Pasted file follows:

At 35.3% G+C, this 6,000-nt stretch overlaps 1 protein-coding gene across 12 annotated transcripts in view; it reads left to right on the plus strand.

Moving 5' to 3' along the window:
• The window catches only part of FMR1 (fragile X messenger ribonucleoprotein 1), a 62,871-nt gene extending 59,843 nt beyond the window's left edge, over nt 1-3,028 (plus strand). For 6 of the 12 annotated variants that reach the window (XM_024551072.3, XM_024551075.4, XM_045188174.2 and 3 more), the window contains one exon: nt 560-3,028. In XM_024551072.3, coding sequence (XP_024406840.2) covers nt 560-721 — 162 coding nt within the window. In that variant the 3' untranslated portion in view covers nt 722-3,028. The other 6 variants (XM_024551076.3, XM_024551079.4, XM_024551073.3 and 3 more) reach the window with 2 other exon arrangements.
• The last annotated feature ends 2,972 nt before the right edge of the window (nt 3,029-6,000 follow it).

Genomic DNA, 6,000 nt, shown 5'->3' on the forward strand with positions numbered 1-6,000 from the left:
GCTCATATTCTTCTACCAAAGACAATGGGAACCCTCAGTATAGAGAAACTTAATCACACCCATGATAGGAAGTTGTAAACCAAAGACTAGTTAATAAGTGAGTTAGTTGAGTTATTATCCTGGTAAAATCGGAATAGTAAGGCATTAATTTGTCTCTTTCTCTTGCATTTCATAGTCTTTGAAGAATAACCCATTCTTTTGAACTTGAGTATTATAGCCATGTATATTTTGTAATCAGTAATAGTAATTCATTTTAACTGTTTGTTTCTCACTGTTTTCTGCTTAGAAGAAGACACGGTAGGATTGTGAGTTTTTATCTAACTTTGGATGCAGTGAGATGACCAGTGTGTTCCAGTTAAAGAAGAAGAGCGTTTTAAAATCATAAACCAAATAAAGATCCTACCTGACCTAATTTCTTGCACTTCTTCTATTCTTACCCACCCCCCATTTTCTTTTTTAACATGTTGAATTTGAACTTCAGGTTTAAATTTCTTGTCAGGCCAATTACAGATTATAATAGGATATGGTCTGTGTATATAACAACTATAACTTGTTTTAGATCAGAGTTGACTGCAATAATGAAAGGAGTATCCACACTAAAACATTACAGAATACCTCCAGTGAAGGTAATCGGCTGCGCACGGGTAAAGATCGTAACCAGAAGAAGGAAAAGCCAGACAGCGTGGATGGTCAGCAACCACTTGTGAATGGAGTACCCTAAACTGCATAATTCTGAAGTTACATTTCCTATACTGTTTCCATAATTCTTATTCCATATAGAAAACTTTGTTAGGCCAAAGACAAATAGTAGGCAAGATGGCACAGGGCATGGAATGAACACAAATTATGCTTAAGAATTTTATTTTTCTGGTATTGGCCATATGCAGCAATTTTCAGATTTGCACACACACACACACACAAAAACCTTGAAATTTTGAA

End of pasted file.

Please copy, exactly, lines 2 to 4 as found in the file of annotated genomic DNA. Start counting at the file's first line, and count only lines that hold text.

Moving 5' to 3' along the window:
• The window catches only part of FMR1 (fragile X messenger ribonucleoprotein 1), a 62,871-nt gene extending 59,843 nt beyond the window's left edge, over nt 1-3,028 (plus strand). For 6 of the 12 annotated variants that reach the window (XM_024551072.3, XM_024551075.4, XM_045188174.2 and 3 more), the window contains one exon: nt 560-3,028. In XM_024551072.3, coding sequence (XP_024406840.2) covers nt 560-721 — 162 coding nt within the window. In that variant the 3' untranslated portion in view covers nt 722-3,028. The other 6 variants (XM_024551076.3, XM_024551079.4, XM_024551073.3 and 3 more) reach the window with 2 other exon arrangements.
• The last annotated feature ends 2,972 nt before the right edge of the window (nt 3,029-6,000 follow it).